Electroluminescence is a characteristic of a material, typically a semiconductor, that enables it to emit light in response to an electrical current or a strong electrical field.
The process behind electroluminescence is radiative recombination, also known as spontaneous emission. In radiative recombination, phosphorescent substances emit photons (light particles) in response to a small electrical current. Applications of electroluminescence include nightlights and automobile dashboard displays.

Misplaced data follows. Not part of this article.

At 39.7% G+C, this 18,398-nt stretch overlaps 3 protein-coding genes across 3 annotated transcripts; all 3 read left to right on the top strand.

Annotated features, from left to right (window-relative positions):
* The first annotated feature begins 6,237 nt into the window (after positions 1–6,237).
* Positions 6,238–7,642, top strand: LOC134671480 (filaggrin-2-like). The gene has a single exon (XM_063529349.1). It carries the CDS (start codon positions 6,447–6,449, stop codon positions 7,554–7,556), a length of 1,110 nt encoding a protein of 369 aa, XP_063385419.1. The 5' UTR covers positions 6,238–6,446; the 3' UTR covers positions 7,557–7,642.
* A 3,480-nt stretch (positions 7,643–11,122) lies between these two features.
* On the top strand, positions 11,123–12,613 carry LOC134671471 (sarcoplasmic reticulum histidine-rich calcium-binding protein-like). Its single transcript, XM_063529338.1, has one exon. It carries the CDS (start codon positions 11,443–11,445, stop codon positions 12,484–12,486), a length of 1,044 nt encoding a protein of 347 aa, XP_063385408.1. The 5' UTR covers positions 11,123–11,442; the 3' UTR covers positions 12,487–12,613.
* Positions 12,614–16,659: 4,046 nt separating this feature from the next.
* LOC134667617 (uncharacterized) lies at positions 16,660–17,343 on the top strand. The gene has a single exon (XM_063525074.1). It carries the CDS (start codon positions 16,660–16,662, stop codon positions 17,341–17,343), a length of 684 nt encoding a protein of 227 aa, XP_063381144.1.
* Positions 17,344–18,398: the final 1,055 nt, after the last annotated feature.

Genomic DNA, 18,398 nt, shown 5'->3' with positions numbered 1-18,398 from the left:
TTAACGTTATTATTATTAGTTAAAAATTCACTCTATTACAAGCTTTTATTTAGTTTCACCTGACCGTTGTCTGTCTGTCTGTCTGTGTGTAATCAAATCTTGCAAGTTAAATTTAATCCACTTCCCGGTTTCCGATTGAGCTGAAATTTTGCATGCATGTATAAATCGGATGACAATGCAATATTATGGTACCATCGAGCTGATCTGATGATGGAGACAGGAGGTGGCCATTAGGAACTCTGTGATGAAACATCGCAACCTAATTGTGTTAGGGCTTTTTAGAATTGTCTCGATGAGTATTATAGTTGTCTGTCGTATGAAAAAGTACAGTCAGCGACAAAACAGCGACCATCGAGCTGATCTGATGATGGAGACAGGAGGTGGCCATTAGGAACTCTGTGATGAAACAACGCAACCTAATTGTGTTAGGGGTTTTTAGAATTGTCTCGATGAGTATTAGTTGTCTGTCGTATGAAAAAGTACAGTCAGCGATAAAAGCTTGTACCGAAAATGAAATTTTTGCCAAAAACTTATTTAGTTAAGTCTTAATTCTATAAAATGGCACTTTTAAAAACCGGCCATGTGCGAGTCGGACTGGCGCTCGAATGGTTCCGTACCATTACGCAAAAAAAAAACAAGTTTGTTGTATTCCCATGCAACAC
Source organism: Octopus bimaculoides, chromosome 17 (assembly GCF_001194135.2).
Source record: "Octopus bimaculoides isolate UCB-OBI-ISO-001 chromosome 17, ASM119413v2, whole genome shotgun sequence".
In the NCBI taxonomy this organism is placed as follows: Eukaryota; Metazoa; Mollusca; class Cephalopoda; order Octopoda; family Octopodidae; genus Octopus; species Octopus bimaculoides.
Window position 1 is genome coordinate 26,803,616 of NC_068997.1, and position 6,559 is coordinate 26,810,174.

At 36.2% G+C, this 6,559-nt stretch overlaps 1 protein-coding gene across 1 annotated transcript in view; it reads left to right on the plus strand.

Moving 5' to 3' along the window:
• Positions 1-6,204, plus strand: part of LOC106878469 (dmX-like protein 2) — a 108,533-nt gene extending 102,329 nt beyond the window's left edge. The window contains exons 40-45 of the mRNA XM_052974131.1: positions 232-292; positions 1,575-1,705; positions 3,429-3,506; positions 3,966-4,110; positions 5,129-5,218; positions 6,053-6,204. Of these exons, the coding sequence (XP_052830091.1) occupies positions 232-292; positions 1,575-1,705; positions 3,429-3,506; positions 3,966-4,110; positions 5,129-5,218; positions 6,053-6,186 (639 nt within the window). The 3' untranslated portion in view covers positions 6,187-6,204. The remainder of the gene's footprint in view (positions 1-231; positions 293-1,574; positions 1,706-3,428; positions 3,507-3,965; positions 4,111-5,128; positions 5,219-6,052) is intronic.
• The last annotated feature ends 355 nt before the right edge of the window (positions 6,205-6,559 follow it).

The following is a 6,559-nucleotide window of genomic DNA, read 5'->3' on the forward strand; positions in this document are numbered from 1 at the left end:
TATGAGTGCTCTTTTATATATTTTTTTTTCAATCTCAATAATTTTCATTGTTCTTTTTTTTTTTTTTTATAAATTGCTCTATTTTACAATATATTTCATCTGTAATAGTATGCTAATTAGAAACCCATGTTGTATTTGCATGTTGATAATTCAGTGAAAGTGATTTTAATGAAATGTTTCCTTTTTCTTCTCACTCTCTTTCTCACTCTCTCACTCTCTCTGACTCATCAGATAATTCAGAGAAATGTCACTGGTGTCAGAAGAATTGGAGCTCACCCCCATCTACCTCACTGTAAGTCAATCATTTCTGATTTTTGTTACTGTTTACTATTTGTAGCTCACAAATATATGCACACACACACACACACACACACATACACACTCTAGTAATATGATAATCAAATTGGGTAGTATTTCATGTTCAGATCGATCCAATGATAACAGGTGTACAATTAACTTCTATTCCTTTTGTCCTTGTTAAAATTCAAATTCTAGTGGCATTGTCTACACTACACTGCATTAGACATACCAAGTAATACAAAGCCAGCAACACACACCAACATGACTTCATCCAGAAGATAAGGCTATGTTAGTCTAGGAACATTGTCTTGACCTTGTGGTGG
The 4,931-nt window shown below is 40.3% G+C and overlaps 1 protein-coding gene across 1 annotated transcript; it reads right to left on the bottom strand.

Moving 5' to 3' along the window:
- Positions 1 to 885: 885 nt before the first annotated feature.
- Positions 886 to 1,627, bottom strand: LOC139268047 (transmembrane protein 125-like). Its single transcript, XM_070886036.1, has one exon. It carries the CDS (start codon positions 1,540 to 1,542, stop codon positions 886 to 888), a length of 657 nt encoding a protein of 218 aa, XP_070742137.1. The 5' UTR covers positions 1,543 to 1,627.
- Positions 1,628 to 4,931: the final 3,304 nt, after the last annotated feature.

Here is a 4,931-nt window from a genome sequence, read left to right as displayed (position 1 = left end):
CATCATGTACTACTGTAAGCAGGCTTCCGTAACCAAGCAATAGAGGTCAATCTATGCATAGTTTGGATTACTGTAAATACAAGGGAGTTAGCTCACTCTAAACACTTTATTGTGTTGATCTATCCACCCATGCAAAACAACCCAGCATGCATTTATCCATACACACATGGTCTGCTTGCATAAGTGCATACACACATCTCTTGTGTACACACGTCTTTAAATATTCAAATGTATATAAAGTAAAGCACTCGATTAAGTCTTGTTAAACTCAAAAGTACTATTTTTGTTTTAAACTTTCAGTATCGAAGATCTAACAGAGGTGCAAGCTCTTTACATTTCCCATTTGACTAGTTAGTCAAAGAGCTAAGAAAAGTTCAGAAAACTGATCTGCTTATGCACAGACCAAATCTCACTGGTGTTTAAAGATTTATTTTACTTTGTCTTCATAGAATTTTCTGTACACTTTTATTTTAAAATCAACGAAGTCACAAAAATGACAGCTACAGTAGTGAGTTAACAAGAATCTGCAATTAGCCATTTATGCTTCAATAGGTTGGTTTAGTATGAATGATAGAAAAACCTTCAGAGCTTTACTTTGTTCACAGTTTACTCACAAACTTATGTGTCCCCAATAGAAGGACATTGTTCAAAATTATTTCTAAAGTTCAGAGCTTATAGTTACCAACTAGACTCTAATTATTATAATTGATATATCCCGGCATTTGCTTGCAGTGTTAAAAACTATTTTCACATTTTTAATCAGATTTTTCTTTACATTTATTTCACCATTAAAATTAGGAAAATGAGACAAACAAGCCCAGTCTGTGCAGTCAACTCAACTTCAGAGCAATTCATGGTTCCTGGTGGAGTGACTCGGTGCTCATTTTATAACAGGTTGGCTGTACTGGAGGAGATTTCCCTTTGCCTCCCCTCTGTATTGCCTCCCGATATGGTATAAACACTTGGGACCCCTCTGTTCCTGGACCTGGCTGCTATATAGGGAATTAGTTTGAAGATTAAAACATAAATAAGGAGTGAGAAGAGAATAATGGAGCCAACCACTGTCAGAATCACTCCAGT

Other types of light generation include:
- Incandescence, which occurs as a result of heat.
- Chemiluminescence, which occurs as a result of a chemical reaction.
- Sonoluminescence, which occurs as a result of sound.
- Mechanoluminescencether, which occurs as a result of a mechanical action.